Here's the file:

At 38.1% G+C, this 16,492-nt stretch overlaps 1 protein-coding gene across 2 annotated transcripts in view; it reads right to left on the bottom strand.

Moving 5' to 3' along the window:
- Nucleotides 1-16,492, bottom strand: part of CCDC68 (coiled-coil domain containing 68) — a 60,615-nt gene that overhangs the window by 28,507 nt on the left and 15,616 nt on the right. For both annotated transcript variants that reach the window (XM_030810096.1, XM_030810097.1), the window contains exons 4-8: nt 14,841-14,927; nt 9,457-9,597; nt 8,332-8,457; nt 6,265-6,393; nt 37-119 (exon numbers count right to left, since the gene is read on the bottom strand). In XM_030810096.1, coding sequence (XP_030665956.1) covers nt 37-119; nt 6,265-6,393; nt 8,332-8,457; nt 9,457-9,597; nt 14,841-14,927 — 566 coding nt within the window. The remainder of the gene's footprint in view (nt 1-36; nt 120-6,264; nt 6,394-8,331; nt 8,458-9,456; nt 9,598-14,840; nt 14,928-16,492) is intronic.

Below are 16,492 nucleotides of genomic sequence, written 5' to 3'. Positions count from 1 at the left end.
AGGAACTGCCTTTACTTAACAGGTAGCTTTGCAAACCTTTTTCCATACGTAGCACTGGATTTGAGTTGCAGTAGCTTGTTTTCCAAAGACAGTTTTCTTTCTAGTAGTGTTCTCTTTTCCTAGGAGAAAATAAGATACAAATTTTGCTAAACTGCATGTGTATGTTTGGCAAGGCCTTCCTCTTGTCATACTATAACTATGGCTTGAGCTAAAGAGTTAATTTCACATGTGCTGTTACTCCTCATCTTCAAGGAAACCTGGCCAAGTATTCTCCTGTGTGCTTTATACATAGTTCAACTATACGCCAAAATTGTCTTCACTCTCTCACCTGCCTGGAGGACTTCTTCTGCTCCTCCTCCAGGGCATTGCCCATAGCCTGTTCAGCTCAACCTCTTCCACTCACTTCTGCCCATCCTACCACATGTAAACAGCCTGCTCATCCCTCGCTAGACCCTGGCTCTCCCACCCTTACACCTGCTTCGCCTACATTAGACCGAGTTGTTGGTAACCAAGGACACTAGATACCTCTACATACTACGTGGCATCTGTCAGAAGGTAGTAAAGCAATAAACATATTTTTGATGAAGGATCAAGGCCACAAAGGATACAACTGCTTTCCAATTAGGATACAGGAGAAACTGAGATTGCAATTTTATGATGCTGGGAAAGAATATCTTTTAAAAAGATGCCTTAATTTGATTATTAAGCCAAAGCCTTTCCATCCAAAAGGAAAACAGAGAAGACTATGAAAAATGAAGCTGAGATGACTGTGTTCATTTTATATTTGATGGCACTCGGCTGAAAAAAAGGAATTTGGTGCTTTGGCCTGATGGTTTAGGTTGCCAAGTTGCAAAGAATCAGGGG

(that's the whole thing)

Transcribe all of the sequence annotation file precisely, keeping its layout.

At 38.1% G+C, this 16,492-nt stretch overlaps 1 protein-coding gene across 2 annotated transcripts in view; it reads right to left on the bottom strand.

Moving 5' to 3' along the window:
- Nucleotides 1-16,492, bottom strand: part of CCDC68 (coiled-coil domain containing 68) — a 60,615-nt gene that overhangs the window by 28,507 nt on the left and 15,616 nt on the right. For both annotated transcript variants that reach the window (XM_030810096.1, XM_030810097.1), the window contains exons 4-8: nt 14,841-14,927; nt 9,457-9,597; nt 8,332-8,457; nt 6,265-6,393; nt 37-119 (exon numbers count right to left, since the gene is read on the bottom strand). In XM_030810096.1, coding sequence (XP_030665956.1) covers nt 37-119; nt 6,265-6,393; nt 8,332-8,457; nt 9,457-9,597; nt 14,841-14,927 — 566 coding nt within the window. The remainder of the gene's footprint in view (nt 1-36; nt 120-6,264; nt 6,394-8,331; nt 8,458-9,456; nt 9,598-14,840; nt 14,928-16,492) is intronic.

Below are 16,492 nucleotides of genomic sequence, written 5' to 3'. Positions count from 1 at the left end.
AGGAACTGCCTTTACTTAACAGGTAGCTTTGCAAACCTTTTTCCATACGTAGCACTGGATTTGAGTTGCAGTAGCTTGTTTTCCAAAGACAGTTTTCTTTCTAGTAGTGTTCTCTTTTCCTAGGAGAAAATAAGATACAAATTTTGCTAAACTGCATGTGTATGTTTGGCAAGGCCTTCCTCTTGTCATACTATAACTATGGCTTGAGCTAAAGAGTTAATTTCACATGTGCTGTTACTCCTCATCTTCAAGGAAACCTGGCCAAGTATTCTCCTGTGTGCTTTATACATAGTTCAACTATACGCCAAAATTGTCTTCACTCTCTCACCTGCCTGGAGGACTTCTTCTGCTCCTCCTCCAGGGCATTGCCCATAGCCTGTTCAGCTCAACCTCTTCCACTCACTTCTGCCCATCCTACCACATGTAAACAGCCTGCTCATCCCTCGCTAGACCCTGGCTCTCCCACCCTTACACCTGCTTCGCCTACATTAGACCGAGTTGTTGGTAACCAAGGACACTAGATACCTCTACATACTACGTGGCATCTGTCAGAAGGTAGTAAAGCAATAAACATATTTTTGATGAAGGATCAAGGCCACAAAGGATACAACTGCTTTCCAATTAGGATACAGGAGAAACTGAGATTGCAATTTTATGATGCTGGGAAAGAATATCTTTTAAAAAGATGCCTTAATTTGATTATTAAGCCAAAGCCTTTCCATCCAAAAGGAAAACAGAGAAGACTATGAAAAATGAAGCTGAGATGACTGTGTTCATTTTATATTTGATGGCACTCGGCTGAAAAAAAGGAATTTGGTGCTTTGGCCTGATGGTTTAGGTTGCCAAGTTGCAAAGAATCAGGGG